Casting Doubt on the Perils of Fly Fishing

Are the risks of injury worth the rewards?

By Dennis Smith

I’ve been fly fishing for more than 60 years now, and in all that time the only related injuries I’ve ever received have been from sticking myself with a hook or falling down the bank in a hurry to get on the water. Unless, of course, you want to include the near-fatal bout of hysteria I suffered once while reading an Associated Press story about a doctor in Montana whose clinic — The Fly Caster’s Institute — charges anglers $3,000 a pop to analyze their casting style and prescribe corrective action to prevent future injuries associated with casting a fly. As Dave Barry says, “I’m not making this up.”

According to the story, patients are hooked up to a miniature gyroscopic device connected to a hand-held computer that measures the angular speed of their fly rods and tells the doctor which muscles are firing so he can isolate specific physical maladies in their casting stroke. A team of top-notch fly casters is then called in to help the angler correct his perilous casting stroke. When they’re satisfied the guy won’t hurt himself, they all go off fishing together. Hoo boy! And you thought Bernie Madoff was slick.

This all started, apparently, when the benevolent doctor developed an annoying case of tendonitis while fly casting for steelhead a few years back, and quickly reasoned he could probably make a fortune convincing other fly fisherman they risked serious injury if they weren’t careful how they waved their 3-ounce graphite sticks around in the air. There’s the additional weight of the fly line to consider, too — another ponderous 4 or 5 ounces at least. And the fly itself, which, as you might imagine, can weigh as much as a handful of high-quality cigar smoke.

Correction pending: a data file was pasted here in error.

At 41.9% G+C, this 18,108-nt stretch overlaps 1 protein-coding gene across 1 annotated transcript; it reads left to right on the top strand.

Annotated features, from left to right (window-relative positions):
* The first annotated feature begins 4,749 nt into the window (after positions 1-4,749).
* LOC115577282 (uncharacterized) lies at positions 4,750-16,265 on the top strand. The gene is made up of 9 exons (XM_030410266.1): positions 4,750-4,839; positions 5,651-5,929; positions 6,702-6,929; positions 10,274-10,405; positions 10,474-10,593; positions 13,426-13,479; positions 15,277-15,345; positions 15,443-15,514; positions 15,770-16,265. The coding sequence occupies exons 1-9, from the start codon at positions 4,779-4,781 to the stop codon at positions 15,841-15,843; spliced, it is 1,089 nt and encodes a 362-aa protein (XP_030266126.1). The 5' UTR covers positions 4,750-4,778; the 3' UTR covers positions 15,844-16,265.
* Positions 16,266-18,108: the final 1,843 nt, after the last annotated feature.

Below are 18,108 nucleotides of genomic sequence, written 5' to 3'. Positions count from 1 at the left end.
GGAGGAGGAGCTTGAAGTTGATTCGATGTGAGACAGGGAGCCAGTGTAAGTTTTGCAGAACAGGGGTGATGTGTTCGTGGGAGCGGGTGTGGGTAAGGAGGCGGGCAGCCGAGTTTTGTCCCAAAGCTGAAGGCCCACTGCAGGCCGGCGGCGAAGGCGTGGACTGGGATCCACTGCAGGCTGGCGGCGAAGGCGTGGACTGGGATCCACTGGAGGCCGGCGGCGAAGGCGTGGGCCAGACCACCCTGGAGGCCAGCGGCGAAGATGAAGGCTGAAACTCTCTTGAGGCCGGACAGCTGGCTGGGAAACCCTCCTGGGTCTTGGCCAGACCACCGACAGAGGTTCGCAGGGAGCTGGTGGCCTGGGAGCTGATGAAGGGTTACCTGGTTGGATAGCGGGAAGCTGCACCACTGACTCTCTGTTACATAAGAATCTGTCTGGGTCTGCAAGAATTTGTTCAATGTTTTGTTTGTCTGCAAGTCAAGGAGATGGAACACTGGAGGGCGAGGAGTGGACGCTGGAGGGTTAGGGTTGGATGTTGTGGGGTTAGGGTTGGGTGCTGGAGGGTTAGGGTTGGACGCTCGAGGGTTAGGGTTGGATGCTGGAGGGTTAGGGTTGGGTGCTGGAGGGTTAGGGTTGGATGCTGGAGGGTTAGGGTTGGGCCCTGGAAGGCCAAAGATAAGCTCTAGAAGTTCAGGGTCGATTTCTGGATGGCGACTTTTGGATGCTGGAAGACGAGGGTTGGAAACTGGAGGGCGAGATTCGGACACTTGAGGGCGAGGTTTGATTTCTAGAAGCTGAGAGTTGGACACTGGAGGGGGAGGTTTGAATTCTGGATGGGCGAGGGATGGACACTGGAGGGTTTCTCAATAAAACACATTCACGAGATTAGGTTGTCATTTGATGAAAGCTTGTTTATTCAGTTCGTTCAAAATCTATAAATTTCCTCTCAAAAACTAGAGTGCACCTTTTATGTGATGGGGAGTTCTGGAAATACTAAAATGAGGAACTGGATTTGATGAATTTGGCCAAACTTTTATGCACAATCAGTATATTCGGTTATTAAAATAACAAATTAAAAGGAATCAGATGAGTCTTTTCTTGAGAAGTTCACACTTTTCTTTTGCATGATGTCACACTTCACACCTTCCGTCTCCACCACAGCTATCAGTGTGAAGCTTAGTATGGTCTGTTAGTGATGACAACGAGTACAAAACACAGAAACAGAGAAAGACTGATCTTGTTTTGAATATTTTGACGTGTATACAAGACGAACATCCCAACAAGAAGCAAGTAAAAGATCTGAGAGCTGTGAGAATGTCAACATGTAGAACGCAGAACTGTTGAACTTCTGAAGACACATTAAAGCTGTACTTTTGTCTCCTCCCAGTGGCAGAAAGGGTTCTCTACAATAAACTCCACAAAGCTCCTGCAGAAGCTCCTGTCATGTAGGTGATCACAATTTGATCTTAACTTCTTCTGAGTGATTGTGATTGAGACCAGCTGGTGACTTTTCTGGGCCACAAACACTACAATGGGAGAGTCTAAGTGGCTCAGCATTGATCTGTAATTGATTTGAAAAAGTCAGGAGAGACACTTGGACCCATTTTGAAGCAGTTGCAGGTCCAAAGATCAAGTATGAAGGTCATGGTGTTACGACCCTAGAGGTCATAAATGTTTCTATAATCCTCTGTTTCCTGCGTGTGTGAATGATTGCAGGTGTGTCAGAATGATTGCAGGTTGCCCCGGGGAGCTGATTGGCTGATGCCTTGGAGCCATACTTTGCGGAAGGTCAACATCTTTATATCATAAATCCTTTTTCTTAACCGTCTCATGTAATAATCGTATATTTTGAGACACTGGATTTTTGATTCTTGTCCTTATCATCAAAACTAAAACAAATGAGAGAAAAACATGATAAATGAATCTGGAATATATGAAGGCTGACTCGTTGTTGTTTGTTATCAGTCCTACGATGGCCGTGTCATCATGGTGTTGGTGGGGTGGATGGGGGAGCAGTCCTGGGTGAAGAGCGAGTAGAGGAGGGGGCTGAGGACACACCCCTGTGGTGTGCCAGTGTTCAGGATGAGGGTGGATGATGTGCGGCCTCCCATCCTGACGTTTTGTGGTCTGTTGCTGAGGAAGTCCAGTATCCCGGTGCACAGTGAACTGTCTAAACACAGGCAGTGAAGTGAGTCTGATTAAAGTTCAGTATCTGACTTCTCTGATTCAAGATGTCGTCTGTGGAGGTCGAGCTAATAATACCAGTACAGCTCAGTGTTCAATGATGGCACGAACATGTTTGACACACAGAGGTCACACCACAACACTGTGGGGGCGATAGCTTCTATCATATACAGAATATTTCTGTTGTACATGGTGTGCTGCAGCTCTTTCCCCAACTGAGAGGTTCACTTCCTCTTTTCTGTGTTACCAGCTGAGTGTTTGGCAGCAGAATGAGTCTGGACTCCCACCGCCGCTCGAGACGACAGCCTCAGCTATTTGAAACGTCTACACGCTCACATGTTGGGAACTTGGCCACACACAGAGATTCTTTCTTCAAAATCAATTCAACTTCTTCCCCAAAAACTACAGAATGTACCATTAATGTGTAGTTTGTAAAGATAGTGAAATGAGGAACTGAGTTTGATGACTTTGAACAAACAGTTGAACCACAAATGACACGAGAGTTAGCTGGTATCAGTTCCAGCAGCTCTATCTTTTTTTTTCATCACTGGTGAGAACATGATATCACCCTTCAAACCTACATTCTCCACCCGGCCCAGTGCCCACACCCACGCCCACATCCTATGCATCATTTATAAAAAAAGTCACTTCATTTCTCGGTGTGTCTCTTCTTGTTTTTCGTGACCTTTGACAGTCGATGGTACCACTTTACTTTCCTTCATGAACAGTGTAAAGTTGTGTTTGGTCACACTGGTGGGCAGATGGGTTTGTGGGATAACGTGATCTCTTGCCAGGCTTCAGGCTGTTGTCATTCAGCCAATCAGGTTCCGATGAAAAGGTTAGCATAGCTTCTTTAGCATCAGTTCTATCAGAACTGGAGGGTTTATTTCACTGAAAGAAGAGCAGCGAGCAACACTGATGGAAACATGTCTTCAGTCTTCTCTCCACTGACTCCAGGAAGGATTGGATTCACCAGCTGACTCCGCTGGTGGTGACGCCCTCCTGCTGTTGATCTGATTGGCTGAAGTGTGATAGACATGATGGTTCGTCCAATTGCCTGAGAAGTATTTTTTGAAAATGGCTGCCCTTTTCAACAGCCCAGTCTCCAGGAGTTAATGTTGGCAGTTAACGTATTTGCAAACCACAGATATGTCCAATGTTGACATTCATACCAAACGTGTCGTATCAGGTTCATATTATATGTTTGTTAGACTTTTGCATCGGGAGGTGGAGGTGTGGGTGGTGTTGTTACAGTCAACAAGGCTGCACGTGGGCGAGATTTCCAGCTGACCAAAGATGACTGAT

I had no idea fly casting was so physically demanding. But the doctor, who also happens to be the head athletic team physician at a well-known university, insists that “casting technique and mechanics are as important to a fly caster as endurance and weight training are to a professional athlete.” Wow! Who knew? It’s a wonder more of us haven’t ended up in clinics.

To further prove his point, the doctor told of a Wyoming fly fisherman he met in Belize who blew out the rotator cuff in both of his shoulders in less than two days while fly casting for permit. Remarkably, the guy’s wife managed to spend the rest of their vacation happily catching fish on her fly rod without so much as breaking a nail while hubby sat in the boat nursing his fly-casting boo-boos.

You can draw your own conclusions about the dangers of fly fishing, but I came to this: If a fisherman who blows out both of his shoulders trying to cast a fly pays another fly fisherman $3,000 to analyze his casting stroke, he’s having the wrong part of his anatomy examined.

Dennis Smith is a freelance outdoors writer and photographer whose work appears nationally. He lives in Loveland.